Once upon a time in history, Chinese green tea was green liquor too (similar to matcha). But when loose leaf brewing got more and more popular in Ming dynasty, people would let leaves soaked in the vessel (gaiwan or teapot) all the time. Then in manufacturing of Chinese green tea, it would be very important to make the tea tolerant of long infusion. I think that trend of tea brewing largely contributed to the deeper (compared with Japanese green tea) processing of Chinese green tea (pan frying or roasting). But that's just my hypothesis based on historical records of tea. Most of current Chinese green teas (>70% I estimate) were developed within the past 150 years (some developed based on historically existing teas). So without really tasting them, we can only infer how the green teas were like a few hundred years ago. :D
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Re: Japanese vs. Chinese Green Tea

Postby Cuppatea » Jan 6th, '10, 20:07

Chip wrote:Leaf or liquor?


Liquor.

Thanks to everyone else who wrote--interesting info.!
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Re: Japanese vs. Chinese Green Tea

Postby Rainy-Day » Jan 14th, '10, 06:37

There's no way you can call most chinese green liquor 'brown'. It's pale green or pale green with yellowish tint, or clear.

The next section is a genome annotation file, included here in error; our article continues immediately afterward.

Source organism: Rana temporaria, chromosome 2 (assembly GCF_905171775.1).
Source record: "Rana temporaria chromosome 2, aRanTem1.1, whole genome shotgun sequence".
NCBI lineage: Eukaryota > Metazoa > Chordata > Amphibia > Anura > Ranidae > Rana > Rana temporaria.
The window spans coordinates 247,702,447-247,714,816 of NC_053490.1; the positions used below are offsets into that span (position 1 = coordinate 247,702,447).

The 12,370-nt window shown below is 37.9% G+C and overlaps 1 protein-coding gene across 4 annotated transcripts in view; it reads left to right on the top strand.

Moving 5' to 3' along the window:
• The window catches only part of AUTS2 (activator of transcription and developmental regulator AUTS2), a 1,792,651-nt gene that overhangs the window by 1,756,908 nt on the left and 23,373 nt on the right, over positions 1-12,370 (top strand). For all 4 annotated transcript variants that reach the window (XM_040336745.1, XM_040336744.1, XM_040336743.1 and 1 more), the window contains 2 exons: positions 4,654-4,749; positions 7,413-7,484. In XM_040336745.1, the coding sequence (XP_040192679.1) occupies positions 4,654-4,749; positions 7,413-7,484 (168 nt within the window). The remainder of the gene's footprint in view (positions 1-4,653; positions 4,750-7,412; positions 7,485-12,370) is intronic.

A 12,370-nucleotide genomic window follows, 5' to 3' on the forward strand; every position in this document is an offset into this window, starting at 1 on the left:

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My first "taste test"

Postby Teaforthetiller... » Jan 18th, '10, 22:53

Hello out there...I just recently did my first "taste test" between a Chinese green tea (Pi Lo Chun) and a Japanese Green Tea (Gyokuro Imperial) and I thought I would just write a few quick remarks. I thought the chinese green tea was much less bitter and a light compared to the Japanese tea. I thought the Japanese tea had a little more of an earthy flavor and was more bitter than the Chinese tea. Both were very good though and comes down to personal preference.

Rainy Day - I noticed that you were from new jersey, theres a pretty neat speciality tea shop in northern Jersey called Teavana just to throw that out there. I thought the tea there was really good, but not crazy selection, although they did have some pretty neat accessories there.

My question would be to all out there - did you find similiar results when comparing green teas? Any thoughts on Korean green tea compared to Japanese and Chinese green tea (I guess the Korean green tea thread would be a good place to start) and lastly, does anybody know any good speciality tea shops in the tri-state area that has a variety of green teas?

Thanks!
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Re: Japanese vs. Chinese Green Tea

Postby Tead Off » Jan 19th, '10, 02:01